With the scent of burning sage permeating the air, members of the local Native community gathered on Puvungna Sunday morning for a socially distanced ceremonial prayer and dance in honor of Indigenous land.
Organized by Friends of Puvungna, the event featured about 30 mask-wearing participants, a few of whom dressed in ceremonial attire, and a local hawk circling the land. A National Lawyers Guild legal observer was also present to ensure the ceremony remained peaceful.
“Today is Valentine’s Day, it’s not just to love people, it’s to love the land,” said Christopher Diaz, fire keeper, Elder and member of the Chumash people. “We are here today to pray.”
Once spanning over 500 acres, Puvungna remains a 22-acre plot of land located alongside lot G2 at Long Beach State, often frequented by the Native community for rituals like this one.
Diaz, whose mother and aunt advocated for the protection of Puvungna as sacred land 25 years ago, led the group in a prayer circle.
In’yoni Felix, who is from the Juaneno Band of Mission Indians, performed a ceremonial dance in the circle. Felix, a resident of Fresno, drove out to Puvungna to be able to participate and offer a dance.
“There’s nothing like being around trees your ancestors saw, there’s nothing like being on this land,” Felix said. “The land heals itself.”
Felix created a viral TikTok video, which has over 500,000 views, discussing the Indigenous community’s struggle with the university over protecting the land.
A dancer for about a year, Felix said she feels ceremonial dancing is a way to “reclaim Indigenous culture.”
“It’s like we’re not people, we’re a political stance,” Felix said.
The group made its way along Earl Warren Drive to gather at the Beach Drive campus entrance, with several participants holding decorated signs that read “protect the sacred” and “hands off Puvungna.”
When conducting the prayer circle, Diaz discussed how the Indigenous community has been at odds with CSULB for decades. As someone who grew up going to Puvungna, Diaz expressed his frustration with the university’s treatment of the land, citing how ancestral remains had been unearthed in the past.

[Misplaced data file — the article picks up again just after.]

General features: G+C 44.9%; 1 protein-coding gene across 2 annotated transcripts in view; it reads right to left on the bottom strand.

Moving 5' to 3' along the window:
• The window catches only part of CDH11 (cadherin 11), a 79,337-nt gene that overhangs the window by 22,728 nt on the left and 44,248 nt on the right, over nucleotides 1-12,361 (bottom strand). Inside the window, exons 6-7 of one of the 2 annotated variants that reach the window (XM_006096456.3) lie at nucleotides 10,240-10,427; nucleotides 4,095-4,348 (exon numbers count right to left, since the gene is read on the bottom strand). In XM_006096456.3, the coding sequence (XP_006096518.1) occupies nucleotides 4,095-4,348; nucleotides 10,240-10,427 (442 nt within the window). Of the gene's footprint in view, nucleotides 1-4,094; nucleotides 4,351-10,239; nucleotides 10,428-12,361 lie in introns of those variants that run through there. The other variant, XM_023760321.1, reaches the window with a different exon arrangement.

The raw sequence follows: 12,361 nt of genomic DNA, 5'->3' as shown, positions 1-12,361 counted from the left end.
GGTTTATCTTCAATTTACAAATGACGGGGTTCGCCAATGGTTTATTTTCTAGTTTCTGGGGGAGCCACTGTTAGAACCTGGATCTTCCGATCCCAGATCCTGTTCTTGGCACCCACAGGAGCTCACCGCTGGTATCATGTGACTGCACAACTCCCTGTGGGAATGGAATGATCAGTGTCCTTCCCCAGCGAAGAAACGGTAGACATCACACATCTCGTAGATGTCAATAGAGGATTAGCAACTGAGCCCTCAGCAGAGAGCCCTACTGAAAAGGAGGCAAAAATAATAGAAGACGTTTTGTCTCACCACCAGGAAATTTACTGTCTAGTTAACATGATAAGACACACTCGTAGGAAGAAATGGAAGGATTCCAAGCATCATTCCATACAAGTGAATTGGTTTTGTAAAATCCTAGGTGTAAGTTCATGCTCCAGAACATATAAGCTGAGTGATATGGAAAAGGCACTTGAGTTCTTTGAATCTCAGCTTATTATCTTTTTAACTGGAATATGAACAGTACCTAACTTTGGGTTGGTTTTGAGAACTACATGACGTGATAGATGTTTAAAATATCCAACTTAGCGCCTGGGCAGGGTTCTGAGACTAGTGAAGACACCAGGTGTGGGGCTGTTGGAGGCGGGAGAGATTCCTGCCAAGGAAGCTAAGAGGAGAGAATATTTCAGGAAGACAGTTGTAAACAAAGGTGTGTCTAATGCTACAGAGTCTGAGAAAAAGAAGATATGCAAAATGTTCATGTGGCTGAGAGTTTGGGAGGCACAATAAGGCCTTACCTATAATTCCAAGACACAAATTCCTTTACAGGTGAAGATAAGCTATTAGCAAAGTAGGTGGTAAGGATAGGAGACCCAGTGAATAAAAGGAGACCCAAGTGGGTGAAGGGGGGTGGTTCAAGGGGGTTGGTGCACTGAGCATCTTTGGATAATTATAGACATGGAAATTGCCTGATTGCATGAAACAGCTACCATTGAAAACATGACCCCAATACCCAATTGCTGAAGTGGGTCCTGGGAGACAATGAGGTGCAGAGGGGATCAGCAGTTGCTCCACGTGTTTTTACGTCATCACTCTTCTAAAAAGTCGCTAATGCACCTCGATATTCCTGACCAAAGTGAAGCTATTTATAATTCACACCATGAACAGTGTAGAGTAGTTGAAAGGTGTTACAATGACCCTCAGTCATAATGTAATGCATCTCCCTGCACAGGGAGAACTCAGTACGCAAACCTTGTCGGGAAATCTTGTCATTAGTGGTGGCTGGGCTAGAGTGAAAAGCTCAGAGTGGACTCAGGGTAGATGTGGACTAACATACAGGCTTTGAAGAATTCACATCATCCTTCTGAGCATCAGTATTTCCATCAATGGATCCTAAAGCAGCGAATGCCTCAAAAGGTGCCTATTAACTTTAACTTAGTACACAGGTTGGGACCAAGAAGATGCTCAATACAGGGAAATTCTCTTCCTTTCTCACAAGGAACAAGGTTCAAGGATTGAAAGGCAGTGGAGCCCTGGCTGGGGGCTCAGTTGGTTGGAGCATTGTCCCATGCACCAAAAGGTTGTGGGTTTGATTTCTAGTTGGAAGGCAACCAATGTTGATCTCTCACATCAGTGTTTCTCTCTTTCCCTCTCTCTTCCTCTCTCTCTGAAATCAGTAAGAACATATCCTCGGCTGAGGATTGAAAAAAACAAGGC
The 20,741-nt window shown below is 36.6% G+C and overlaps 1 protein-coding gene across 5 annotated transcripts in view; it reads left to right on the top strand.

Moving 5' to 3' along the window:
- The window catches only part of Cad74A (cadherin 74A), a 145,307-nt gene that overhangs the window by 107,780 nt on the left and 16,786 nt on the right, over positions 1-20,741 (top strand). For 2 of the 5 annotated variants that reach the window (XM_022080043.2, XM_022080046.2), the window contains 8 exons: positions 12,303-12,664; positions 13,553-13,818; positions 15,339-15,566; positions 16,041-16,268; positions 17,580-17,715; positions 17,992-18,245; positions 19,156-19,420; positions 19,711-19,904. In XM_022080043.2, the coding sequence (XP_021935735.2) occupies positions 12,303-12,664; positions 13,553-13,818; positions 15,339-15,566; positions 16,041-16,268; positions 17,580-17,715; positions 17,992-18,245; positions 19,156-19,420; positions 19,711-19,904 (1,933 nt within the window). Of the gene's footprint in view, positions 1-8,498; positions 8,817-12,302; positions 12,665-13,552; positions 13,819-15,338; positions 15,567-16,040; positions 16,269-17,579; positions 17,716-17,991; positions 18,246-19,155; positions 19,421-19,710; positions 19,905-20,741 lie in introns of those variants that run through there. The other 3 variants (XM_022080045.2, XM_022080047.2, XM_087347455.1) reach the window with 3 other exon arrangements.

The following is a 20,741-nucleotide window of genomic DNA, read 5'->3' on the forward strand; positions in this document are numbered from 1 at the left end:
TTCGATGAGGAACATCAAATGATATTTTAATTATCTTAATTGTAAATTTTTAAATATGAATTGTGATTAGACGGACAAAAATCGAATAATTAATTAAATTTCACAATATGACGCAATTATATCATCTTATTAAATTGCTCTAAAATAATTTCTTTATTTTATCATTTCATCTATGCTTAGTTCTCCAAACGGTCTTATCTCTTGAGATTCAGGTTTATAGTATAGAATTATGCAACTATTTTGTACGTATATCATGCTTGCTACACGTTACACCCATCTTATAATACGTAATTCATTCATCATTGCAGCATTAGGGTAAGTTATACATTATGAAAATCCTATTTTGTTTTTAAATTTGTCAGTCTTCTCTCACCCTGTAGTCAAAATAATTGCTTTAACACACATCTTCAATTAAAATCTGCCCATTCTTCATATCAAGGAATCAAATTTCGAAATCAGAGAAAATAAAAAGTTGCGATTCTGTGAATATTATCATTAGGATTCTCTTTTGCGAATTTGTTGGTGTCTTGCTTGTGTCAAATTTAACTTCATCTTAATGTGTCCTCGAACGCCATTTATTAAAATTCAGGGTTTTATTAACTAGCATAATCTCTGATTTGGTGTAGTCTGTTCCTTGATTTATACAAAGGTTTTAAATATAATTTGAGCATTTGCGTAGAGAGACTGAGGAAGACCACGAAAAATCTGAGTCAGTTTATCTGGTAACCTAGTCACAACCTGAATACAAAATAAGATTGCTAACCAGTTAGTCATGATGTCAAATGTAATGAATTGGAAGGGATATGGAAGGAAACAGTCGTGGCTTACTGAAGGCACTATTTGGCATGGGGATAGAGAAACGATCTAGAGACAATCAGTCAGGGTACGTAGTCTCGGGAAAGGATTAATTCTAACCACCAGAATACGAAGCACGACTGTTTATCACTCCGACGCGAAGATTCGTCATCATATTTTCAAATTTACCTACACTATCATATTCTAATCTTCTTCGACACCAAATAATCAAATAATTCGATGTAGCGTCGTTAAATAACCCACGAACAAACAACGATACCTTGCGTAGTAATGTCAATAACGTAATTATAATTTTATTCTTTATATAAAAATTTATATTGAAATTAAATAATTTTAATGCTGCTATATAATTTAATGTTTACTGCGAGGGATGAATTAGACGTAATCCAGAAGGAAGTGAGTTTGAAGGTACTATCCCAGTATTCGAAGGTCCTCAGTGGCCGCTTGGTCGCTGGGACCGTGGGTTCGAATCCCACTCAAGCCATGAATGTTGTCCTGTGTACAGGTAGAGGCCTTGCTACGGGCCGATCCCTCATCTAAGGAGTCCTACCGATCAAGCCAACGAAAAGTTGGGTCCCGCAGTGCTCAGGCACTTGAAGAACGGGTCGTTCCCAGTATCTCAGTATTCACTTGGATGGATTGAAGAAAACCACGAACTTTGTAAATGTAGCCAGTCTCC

“Puvungna goes almost to the water’s edge,” Diaz said, his voice breaking. “We’ve had some presidents at the university, some cared and some did not.”
Participants included members of other local tribes, supporters of the cause to protect Puvungna and attendees of past events.
“I’m just really here to be present with my spirit and with my heart,” said Azcatl El, Mexica dancer who performed at a rally in September.
Andrew Salinas, who is of Indigenous descent, said he attended the ceremony to show support for the Tongva and Acjachemen peoples.
“I’m here to show solidarity to my brothers and sisters and protect all of our land. It’s sacred,” Salinas said.
According to a University Police Department officer who drove by Puvungna, parking lot G2 was reopened for Sunday’s event and confirmed Parking and Transportation Enforcement was not collecting payment.
Felix said she “made the trek” from Fresno with her cousins because it is important to them to protect the land.
“It feels very peaceful, I feel my ancestors here, and I feel the good vibrations of just everyone,” Felix said. “I feel also saddened that it’s come to this point and that we’re still fighting this fight because it really should be a simple moral choice, and it’s such a struggle for the university.”